BY KAREN GERHARDINGER | MIRROR REPORTER — Planning for disasters, inspecting buildings and leading 60 firefighters as they train and respond to fire and EMS calls are all part of the fire chief’s responsibilities.
Jason Francis, who was named Whitehouse’s new fire chief last week, is well-prepared after more than 20 years in fire and EMS service, and it’s a role he knows he’ll relish.
“Once I got into the fire service, I knew I wanted to be a chief someday,” Jason said. “It’s more leadership responsibility, and I like the planning aspects of it.”
During the April 18 Whitehouse Village Council meeting, Jason’s wife Lyndsey pinned the chief’s badge on his uniform as firefighters from Whitehouse, Waterville, Monclova Township and Providence Township applauded.
Josh Hartbarger, who was named the village’s chief operations officer earlier this month, recalled the advice that outgoing chief Daryl McNutt gave him when he took on the chief’s job in 2016.
“You’re going to do good,” Hartbarger said. “Just remember that everyone is here for you.”
Jason’s introduction to the fire service began in 1993, when his father, Terry, became a volunteer firefighter with Monclova Township.
“We moved from Maumee in 1992 and that next year my dad was at Loma Linda’s and met a guy who was a volunteer with Monclova. He talked my dad into joining,” Jason said, explaining that Terry was the first in the family to be a part of a fire department.
When Jason was 16, he signed up for the MTFD cadet program and, when he was 18, he began taking the fire and EMS courses needed to become certified. Jason dedicated 22 years as a part-time firefighter/EMT with the township, departing as captain of EMS in 2016 when he was named Whitehouse’s deputy chief.
During his early years in the fire service, Jason initially considered other career options. A 1997 Anthony Wayne graduate, he spent two years in Penta Career Center’s small-engine repair program and was working for Honda East. He intended to enroll in the Motorcycle Mechanics Institute in Orlando, Fla., but was laid off when business slowed down. So, he joined the IBEW Local 8 and worked driving a truck, then laying wire in residential homes. He had just two years left to earn his journeyman’s card when the 2008 recession hit – bringing new home building to a standstill.
That was a sign to focus on the volunteer and part-time work that he loved the most: safety services. He spent 11 years working full time for ProMedica Air and Mobile while volunteering with Monclova and also Whitehouse, beginning in 2012.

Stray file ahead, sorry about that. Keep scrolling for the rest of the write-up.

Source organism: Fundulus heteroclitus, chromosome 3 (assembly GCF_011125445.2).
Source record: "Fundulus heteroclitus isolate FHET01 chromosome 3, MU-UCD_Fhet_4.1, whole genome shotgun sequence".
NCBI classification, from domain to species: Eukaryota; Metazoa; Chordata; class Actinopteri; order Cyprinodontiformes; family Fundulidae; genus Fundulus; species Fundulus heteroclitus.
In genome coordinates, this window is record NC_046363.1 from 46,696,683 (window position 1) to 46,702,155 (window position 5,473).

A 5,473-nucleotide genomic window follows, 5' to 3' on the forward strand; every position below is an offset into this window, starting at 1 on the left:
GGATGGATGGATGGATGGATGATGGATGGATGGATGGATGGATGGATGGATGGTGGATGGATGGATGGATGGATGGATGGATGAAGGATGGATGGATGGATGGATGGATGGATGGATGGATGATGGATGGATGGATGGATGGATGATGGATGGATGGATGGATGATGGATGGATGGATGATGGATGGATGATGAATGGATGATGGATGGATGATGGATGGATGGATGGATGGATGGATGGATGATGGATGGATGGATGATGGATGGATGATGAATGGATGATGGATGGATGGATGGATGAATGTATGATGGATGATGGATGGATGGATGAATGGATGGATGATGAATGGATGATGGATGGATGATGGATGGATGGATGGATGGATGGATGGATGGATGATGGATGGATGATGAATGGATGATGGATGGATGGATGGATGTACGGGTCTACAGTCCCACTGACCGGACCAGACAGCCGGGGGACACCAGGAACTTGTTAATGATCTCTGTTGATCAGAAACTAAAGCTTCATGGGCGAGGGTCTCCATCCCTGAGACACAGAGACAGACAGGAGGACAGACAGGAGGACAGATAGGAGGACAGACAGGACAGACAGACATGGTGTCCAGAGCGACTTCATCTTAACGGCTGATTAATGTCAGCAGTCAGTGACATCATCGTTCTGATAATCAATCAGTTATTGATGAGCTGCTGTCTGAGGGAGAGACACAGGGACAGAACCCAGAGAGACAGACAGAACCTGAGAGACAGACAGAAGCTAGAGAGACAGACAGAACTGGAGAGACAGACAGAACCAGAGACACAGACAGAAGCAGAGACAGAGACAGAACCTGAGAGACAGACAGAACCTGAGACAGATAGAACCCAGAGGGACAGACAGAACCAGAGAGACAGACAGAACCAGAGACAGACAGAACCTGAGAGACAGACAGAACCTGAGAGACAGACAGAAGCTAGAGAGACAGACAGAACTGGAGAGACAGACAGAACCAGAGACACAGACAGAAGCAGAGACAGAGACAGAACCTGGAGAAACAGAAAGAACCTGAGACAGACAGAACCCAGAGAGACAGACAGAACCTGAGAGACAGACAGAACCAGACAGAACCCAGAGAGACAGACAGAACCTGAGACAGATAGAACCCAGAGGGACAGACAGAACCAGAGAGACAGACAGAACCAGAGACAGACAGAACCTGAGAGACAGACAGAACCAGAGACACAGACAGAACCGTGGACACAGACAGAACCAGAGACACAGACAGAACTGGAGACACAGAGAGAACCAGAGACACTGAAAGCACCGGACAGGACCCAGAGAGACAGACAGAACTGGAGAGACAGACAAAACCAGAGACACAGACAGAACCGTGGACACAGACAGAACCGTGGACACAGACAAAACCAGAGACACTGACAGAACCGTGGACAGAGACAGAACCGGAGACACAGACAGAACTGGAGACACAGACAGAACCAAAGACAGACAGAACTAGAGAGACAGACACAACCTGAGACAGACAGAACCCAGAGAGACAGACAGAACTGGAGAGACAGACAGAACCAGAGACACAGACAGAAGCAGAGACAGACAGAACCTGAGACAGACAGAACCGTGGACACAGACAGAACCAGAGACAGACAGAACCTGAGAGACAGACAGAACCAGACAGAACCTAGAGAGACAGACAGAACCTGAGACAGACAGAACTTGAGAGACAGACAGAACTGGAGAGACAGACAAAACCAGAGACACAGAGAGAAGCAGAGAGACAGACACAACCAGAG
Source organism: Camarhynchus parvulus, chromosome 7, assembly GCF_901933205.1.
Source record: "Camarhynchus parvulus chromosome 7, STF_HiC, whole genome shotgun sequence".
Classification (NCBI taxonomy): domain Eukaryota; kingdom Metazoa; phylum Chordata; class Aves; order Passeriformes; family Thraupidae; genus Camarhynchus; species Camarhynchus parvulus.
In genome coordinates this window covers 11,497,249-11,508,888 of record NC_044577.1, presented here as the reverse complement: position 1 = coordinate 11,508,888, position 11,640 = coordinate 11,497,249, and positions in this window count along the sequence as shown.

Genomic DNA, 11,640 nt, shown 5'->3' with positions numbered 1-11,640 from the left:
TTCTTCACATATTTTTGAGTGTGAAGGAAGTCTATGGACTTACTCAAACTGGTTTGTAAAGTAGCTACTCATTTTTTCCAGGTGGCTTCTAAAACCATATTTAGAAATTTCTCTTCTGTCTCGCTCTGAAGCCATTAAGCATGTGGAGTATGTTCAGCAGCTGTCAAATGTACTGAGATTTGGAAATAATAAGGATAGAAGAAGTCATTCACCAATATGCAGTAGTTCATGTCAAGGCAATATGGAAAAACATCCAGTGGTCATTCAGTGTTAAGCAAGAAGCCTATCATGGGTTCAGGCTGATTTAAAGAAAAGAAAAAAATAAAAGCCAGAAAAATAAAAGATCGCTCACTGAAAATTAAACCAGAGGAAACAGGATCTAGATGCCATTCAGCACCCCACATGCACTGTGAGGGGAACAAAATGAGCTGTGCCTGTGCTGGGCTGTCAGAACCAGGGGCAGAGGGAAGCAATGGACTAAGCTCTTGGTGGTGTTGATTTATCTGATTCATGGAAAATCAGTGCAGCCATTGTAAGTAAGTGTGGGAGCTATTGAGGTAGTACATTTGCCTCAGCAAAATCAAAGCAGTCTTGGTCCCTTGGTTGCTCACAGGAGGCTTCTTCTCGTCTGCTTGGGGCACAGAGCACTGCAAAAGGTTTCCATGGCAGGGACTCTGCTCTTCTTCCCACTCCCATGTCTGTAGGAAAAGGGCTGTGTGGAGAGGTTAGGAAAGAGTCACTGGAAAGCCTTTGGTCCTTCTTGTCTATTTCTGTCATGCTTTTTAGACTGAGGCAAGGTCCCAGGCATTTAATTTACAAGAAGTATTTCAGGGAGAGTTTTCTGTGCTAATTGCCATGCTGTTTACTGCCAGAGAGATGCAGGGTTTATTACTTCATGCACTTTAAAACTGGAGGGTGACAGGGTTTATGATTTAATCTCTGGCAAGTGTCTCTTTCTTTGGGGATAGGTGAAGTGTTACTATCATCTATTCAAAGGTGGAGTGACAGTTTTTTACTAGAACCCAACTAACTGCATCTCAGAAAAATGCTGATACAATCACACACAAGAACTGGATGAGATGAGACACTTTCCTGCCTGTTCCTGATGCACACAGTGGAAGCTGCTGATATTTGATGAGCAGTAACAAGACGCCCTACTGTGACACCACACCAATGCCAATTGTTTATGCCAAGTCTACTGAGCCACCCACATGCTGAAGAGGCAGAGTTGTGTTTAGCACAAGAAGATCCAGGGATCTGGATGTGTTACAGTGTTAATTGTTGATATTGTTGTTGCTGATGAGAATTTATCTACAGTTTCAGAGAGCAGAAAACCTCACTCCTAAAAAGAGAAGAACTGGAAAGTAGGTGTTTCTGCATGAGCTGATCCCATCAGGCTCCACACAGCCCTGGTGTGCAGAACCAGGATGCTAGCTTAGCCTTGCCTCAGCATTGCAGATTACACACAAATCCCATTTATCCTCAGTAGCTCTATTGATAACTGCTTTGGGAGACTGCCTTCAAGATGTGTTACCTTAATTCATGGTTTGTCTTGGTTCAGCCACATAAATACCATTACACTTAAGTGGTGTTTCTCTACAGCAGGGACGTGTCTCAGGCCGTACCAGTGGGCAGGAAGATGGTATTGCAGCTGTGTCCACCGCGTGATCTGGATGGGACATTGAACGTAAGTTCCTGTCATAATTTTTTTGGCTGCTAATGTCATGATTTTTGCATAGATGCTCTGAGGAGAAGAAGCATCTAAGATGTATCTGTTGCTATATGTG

In 2013, Jason was part-time with Whitehouse as well – working during the weekdays responding to emergencies, participating in daily fire and EMS training and performing maintenance on equipment.
In 2014, he was hired to a full-time position: on duty for 24 hours, followed by 48 hours off. With his promotion to deputy chief in 2016, Jason had additional duties: overseeing the daily operation of the fire department, performing fire inspections, responding to incidents, participating in fire and EMS training and networking with others.
While the public sees the response side of the fire/EMS service, a lot goes into planning and prevention, he explained. Jason reviews plans for new and existing buildings, keeps track of hydrant maintenance and inspects commercial buildings and foster homes.
As chief, Jason said he’ll relish spending more time on planning for larger scale emergencies, such as tornados, chemical spills, water contamination and other natural or man-made disasters.
Additionally, there will be daily and special training not just for Whitehouse but also the Waterville Fire Department, whose firefighters are part of the fire co-op that earned the department a statewide Ohio Fire Chiefs Association Award last year.
With the village’s new organizational structure, the deputy chief’s position will not be replaced. Instead, a platoon chief and lieutenant will be chosen for each of the three shifts: A, B and C, which cover 24 hours at a time. The department has 14 full-time and 27 part-time firefighters to cover these shifts as well as 19 volunteers who are paid per call.
In addition to his role as chief, Jason likes to take time off, when he can, to do fly-in fishing for pike and walleye in Canada. He’s also preparing to celebrate his 20th wedding anniversary to Lyndsey on Wednesday, May 17.